Pennsylvania Takes Steps to Strengthen Gas Liquids Pipeline Safety Rules

The PUC on June 13 announced it is considering two separate rule-making proposals involving safety of pipelines carrying petroleum products and other hazardous materials.

The first is seeking public comment on an advance notice of rulemaking order to be considered in making potential changes to comprehensive safety regulations. The areas that may be addressed include a number of subjects that were problems with the Mariner East II pipeline, which was built across the state, but also resulted in spills, water damage, several shutdowns, and fines.

The second proposal would require that pipeline public utilities would be required to file annual reports of a pipeline’s service life, capital investment plans and other financial reports.

Regulation and Oversight of Pipelines Carrying Natural Gas Liquids

Regulators and legislators are taking a new look at regulation of the pipelines that carry highly valuable gas liquids from the fracking fields of North America to the processing facilities and refineries that convert these liquids into plastics, fuels, and chemical products.

Report Finds Devaluation of Homes Near Pipelines

A recent study indicates that homes built near and around pipelines face potential devaluation. Published in the journal Resource and Energy Economics, the study entitled Shale gas transmission and housing prices used real estate data in New York State to study the correlation between home values and pipeline infrastructure. The researchers chose New York as it is home to the Constitution Pipeline, a 125 mile long pipeline which transports natural gas from the Marcellus Shale basin in Pennsylvania to Albany, New York. Their work was extensive, but the most interesting conclusion stemmed from their comparison between home values pre-announcement of the Constitution Pipeline and post-announcement. Though they found from previous research that home values in the area were increasing pre-announcement, the trend was reversed post-announcement.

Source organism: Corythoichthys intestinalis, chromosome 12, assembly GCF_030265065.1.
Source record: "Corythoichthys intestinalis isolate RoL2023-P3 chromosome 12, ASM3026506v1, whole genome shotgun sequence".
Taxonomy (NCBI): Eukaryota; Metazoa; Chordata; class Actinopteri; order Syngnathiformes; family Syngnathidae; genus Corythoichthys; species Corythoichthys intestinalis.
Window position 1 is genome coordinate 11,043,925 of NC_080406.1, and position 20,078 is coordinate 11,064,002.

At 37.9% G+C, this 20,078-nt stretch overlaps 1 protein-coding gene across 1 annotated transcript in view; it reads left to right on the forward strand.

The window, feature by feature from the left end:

API Report Shows Decrease in Pipeline Incidents while Productivity Rise

The American Petroleum Institute has released their Liquids Pipeline Performance Report, tracking various metrics related to oil and natural gas pipelines over the past five years. Using data provided by the federal Pipeline and Hazardous Materials Safety Administration (PHMSA), the report’s findings indicates a positive trend in production, while incidents have fallen. Pipeline safety is an ever-salient topic in the minds of Pennsylvanians. As natural gas development continues to sweep across the Commonwealth, many residents have developed a fear of the industry, especially pipelines. Their fears are not unwarranted, however.

AG Shapiro, PA Attorney General’s Office Launch Criminal Investigation against ME Pipelines

Those who follow natural gas development, or have watched the evening news in the past two years know of Sunoco’s Mariner East pipeline projects as one of the controversial endeavors in the state. The three Mariner East pipelines, the Mariner East 1, 2 and 2x, are a hotbed of disputes with nearly a hundred regulatory violations piling up amongst the trio. Now, Pennsylvania Attorney General Josh Shapiro is stepping in to assist Delaware County District Attorney Katayoun Copeland in her office’s investigation into the pipelines. The investigation is into any criminal actions that Sunoco or parent company Energy Transfer LP has committed. State representatives have commented on the investigation, one stating that Sunoco’s ongoing operation of the Mariner East pipelines without an emergency plan in place is “risking catastrophe, which is a criminal offense”.

Rice Midstream, now Equitrans, Hit with $1.5M Fine for Pipeline Issues